4
$\begingroup$

This puzzle asked me to in the interview.

In a Cricket match, Two batsmen are on 92(on strike) and 99 runs respectively. Three balls remaining and both batsmen make 100 and win the match.

Note:

  • No extra ball or run allowed(wide, no ball, over throw etc).
  • Last wicket on crease.
  • both batsmen need complete 100. No more than 100 run.

How is it possible?

$\endgroup$
  • $\begingroup$ It's so easy. Batsmen on strike hit SIX (1st Ball), 2nd ball 2 runs + 1 overthrow (Now Batmen on strike finish 100 and reached at Non-strike end), then Batsmen 2 came on strike hit 1 run in 3rd ball (complete 100) $\endgroup$ – CR241 Jul 13 '17 at 16:48
  • $\begingroup$ No over throw run allowed $\endgroup$ – James Jul 13 '17 at 16:55
  • $\begingroup$ Yeah That's what I mention in above comment, in 2 balls (6+2) 8 for Batsmen-1 can reach 100. But after ball 2, Batsmen-1 on non strike because of Overthrow and final ball Batsmen-2 came on strike and hit 1 run (complete 100) $\endgroup$ – CR241 Jul 13 '17 at 17:02
  • $\begingroup$ Were you interviewing for a cricket commentary position? $\endgroup$ – Peter Taylor Jul 14 '17 at 6:39
3
$\begingroup$

So far as I am aware,

it is not illegal or impossible for a batsman to score any number of runs while waiting for the fielders to get their act together; it's just very unusual for the number to be large.

So, e.g., perhaps

batsman 1 scores 7, leaving batsman 2 facing the bowler;
batsman 2 scores 1, leaving batsman 1 facing the bowler;
batsman 1 scores 1.

Of course

we can redistribute batsman 1's runs, provided the first number is odd; perhaps 3+4 is more realistic.

$\endgroup$
2
$\begingroup$

1st ball:

Striker batsman(92) hits the ball for 3 run but when he runs he made 1 run short and fielder throw the ball. By this he got 2 run(who reached on 94) and reached at non-striker's end.

2nd ball:

Non-striker batsman reached at striker's end and he made 1 run and completed his 100 and reached at non-striker's end.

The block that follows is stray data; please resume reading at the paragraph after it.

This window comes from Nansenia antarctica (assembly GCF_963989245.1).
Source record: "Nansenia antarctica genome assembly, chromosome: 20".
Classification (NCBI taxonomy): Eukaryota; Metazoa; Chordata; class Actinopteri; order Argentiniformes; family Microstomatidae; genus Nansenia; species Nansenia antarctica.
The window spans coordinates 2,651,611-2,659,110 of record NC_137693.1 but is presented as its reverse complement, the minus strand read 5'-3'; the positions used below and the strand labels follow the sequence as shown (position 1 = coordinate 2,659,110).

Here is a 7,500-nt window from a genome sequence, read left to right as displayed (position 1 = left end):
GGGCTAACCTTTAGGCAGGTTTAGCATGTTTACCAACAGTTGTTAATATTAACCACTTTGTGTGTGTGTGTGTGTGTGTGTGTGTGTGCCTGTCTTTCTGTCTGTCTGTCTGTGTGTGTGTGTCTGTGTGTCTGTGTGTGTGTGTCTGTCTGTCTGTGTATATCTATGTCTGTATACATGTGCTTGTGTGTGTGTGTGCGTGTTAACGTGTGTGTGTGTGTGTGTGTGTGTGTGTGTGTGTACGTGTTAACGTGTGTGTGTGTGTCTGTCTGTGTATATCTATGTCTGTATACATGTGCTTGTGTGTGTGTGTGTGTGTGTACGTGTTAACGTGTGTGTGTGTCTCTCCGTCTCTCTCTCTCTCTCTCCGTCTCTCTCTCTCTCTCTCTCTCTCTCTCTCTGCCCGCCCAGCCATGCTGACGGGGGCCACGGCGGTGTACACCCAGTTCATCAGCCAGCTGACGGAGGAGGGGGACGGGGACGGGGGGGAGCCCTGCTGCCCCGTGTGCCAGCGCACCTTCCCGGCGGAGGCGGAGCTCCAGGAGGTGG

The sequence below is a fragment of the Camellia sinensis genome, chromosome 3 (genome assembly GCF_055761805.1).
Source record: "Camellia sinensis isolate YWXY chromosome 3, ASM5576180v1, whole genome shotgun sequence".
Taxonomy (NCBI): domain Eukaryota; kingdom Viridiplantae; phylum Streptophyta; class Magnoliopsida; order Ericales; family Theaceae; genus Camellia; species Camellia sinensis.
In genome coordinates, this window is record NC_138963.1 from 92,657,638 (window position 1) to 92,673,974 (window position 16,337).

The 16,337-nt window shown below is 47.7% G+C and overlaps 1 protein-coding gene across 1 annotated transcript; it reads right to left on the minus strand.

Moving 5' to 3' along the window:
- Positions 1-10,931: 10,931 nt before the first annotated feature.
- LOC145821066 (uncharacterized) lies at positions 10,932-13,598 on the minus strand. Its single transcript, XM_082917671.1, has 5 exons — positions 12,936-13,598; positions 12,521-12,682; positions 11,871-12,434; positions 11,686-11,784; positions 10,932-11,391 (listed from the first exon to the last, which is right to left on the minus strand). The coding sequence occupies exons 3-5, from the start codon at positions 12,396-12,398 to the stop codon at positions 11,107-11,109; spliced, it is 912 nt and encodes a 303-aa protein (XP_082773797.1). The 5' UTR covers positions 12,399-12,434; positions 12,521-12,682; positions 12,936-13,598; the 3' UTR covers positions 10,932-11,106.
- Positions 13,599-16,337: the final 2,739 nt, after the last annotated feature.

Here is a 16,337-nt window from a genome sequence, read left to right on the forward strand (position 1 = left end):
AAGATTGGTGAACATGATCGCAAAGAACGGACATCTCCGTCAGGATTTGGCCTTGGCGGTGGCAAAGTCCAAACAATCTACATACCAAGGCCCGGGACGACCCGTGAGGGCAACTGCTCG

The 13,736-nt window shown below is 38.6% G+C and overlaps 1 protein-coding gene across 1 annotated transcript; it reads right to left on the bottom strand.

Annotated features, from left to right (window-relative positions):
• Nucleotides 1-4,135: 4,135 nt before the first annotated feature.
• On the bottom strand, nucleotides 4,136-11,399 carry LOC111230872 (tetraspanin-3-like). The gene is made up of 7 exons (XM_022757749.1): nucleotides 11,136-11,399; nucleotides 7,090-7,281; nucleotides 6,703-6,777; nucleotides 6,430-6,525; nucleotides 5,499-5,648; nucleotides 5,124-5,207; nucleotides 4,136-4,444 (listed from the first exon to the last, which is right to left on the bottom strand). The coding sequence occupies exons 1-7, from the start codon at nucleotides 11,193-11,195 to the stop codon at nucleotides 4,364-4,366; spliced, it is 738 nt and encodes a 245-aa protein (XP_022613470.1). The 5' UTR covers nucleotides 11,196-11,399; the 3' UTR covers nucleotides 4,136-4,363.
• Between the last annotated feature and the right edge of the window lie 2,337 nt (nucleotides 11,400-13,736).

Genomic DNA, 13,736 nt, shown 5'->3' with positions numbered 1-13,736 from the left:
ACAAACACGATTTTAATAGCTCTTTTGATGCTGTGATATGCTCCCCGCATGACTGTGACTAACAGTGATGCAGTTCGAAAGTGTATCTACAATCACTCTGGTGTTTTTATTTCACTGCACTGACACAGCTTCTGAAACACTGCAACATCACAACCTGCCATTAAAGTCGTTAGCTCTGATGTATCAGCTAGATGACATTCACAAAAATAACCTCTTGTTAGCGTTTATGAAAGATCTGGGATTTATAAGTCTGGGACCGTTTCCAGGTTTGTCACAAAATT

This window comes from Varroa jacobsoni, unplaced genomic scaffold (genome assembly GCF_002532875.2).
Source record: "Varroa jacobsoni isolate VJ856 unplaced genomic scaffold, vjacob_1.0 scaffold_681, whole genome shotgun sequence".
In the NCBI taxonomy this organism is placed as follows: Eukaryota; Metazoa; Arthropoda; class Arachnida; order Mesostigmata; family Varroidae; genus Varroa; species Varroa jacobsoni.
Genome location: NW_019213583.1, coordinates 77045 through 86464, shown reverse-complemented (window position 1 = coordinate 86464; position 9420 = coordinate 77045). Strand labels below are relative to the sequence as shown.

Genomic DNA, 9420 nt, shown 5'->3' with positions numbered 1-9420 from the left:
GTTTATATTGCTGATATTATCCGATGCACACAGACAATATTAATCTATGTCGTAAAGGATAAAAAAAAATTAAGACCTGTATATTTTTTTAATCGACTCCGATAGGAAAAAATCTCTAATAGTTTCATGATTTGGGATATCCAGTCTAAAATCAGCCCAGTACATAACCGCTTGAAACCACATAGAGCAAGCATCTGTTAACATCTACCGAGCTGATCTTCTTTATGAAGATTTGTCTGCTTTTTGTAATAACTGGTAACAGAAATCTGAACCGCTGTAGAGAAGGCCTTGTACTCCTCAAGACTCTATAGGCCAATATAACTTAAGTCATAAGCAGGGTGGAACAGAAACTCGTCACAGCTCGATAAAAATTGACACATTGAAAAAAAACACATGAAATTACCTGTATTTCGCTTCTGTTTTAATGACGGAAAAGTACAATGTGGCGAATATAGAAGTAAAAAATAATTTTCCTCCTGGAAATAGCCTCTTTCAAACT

3rd ball:

The Non-Stricker batsman reached at the striker's end and he hits six off the last ball and completed his 100.

$\endgroup$
  • 4
    $\begingroup$ Um.. you self-answered far too soon IMO. Only 50 views so far. $\endgroup$ – Sid Jul 13 '17 at 12:24
  • $\begingroup$ @Sid Then, Can I delete my answer? $\endgroup$ – James Jul 13 '17 at 13:31
  • $\begingroup$ This answer is more complicated than mine; what is its advantage over mine? (E.g., does mine not work for some subtle reason?) $\endgroup$ – Gareth McCaughan Jul 13 '17 at 17:58
2
$\begingroup$

As an alternative to running five (or seven) - a fielder has brought a helmet on to the pitch and for the time being has taken it off and left it behind the wicket-keeper's position. On the first ball, the ball strikes the helmet on the way to the boundary. This scores an automatic 5. The batsman on strike then makes three on the next ball, leaving the other batsman at the right end to score a single on the last ball.

$\endgroup$
0
$\begingroup$

I think

Batsman 1 - Takes 1 run scores 100.
Batman 2 hits the ball - They both run between crease to gain 4 runs. A fielder throws the ball at the wickets but it misses and reaches the boundary to give 4 more runs. That's it. No extras. Done! Overthrow runs are not extra runs.

$\endgroup$
  • $\begingroup$ The batsman on 92 receives the first ball. $\endgroup$ – Rupert Morrish Dec 9 '18 at 20:10

Your Answer

By clicking “Post Your Answer”, you agree to our terms of service, privacy policy and cookie policy

Not the answer you're looking for? Browse other questions tagged or ask your own question.